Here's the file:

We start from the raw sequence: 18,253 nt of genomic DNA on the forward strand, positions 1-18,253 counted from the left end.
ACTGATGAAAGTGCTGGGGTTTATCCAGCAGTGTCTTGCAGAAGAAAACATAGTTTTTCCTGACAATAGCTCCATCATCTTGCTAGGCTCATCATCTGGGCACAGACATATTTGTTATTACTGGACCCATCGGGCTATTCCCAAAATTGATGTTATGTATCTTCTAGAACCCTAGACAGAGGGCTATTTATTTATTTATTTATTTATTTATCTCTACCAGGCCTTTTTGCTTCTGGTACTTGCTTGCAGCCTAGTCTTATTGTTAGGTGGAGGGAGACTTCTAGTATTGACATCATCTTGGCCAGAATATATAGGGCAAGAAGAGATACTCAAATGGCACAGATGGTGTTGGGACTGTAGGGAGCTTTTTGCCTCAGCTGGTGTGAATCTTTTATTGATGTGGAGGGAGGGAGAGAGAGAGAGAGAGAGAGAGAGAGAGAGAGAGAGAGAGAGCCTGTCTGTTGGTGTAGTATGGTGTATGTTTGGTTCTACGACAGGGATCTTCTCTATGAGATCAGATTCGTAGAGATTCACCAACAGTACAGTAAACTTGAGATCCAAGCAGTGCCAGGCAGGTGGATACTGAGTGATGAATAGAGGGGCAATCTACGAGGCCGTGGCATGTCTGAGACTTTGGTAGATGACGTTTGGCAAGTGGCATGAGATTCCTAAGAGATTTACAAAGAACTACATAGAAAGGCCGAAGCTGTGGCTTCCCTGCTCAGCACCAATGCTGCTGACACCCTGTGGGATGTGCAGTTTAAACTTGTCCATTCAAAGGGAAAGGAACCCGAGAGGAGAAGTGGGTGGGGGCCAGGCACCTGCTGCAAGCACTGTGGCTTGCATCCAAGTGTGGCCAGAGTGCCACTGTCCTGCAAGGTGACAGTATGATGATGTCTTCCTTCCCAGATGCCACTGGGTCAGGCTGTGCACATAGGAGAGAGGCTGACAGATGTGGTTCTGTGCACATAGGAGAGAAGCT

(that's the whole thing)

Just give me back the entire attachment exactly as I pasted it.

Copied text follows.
We start from the raw sequence: 18,253 nt of genomic DNA on the forward strand, positions 1-18,253 counted from the left end.
ACTGATGAAAGTGCTGGGGTTTATCCAGCAGTGTCTTGCAGAAGAAAACATAGTTTTTCCTGACAATAGCTCCATCATCTTGCTAGGCTCATCATCTGGGCACAGACATATTTGTTATTACTGGACCCATCGGGCTATTCCCAAAATTGATGTTATGTATCTTCTAGAACCCTAGACAGAGGGCTATTTATTTATTTATTTATTTATTTATCTCTACCAGGCCTTTTTGCTTCTGGTACTTGCTTGCAGCCTAGTCTTATTGTTAGGTGGAGGGAGACTTCTAGTATTGACATCATCTTGGCCAGAATATATAGGGCAAGAAGAGATACTCAAATGGCACAGATGGTGTTGGGACTGTAGGGAGCTTTTTGCCTCAGCTGGTGTGAATCTTTTATTGATGTGGAGGGAGGGAGAGAGAGAGAGAGAGAGAGAGAGAGAGAGAGAGAGAGAGAGCCTGTCTGTTGGTGTAGTATGGTGTATGTTTGGTTCTACGACAGGGATCTTCTCTATGAGATCAGATTCGTAGAGATTCACCAACAGTACAGTAAACTTGAGATCCAAGCAGTGCCAGGCAGGTGGATACTGAGTGATGAATAGAGGGGCAATCTACGAGGCCGTGGCATGTCTGAGACTTTGGTAGATGACGTTTGGCAAGTGGCATGAGATTCCTAAGAGATTTACAAAGAACTACATAGAAAGGCCGAAGCTGTGGCTTCCCTGCTCAGCACCAATGCTGCTGACACCCTGTGGGATGTGCAGTTTAAACTTGTCCATTCAAAGGGAAAGGAACCCGAGAGGAGAAGTGGGTGGGGGCCAGGCACCTGCTGCAAGCACTGTGGCTTGCATCCAAGTGTGGCCAGAGTGCCACTGTCCTGCAAGGTGACAGTATGATGATGTCTTCCTTCCCAGATGCCACTGGGTCAGGCTGTGCACATAGGAGAGAGGCTGACAGATGTGGTTCTGTGCACATAGGAGAGAAGCT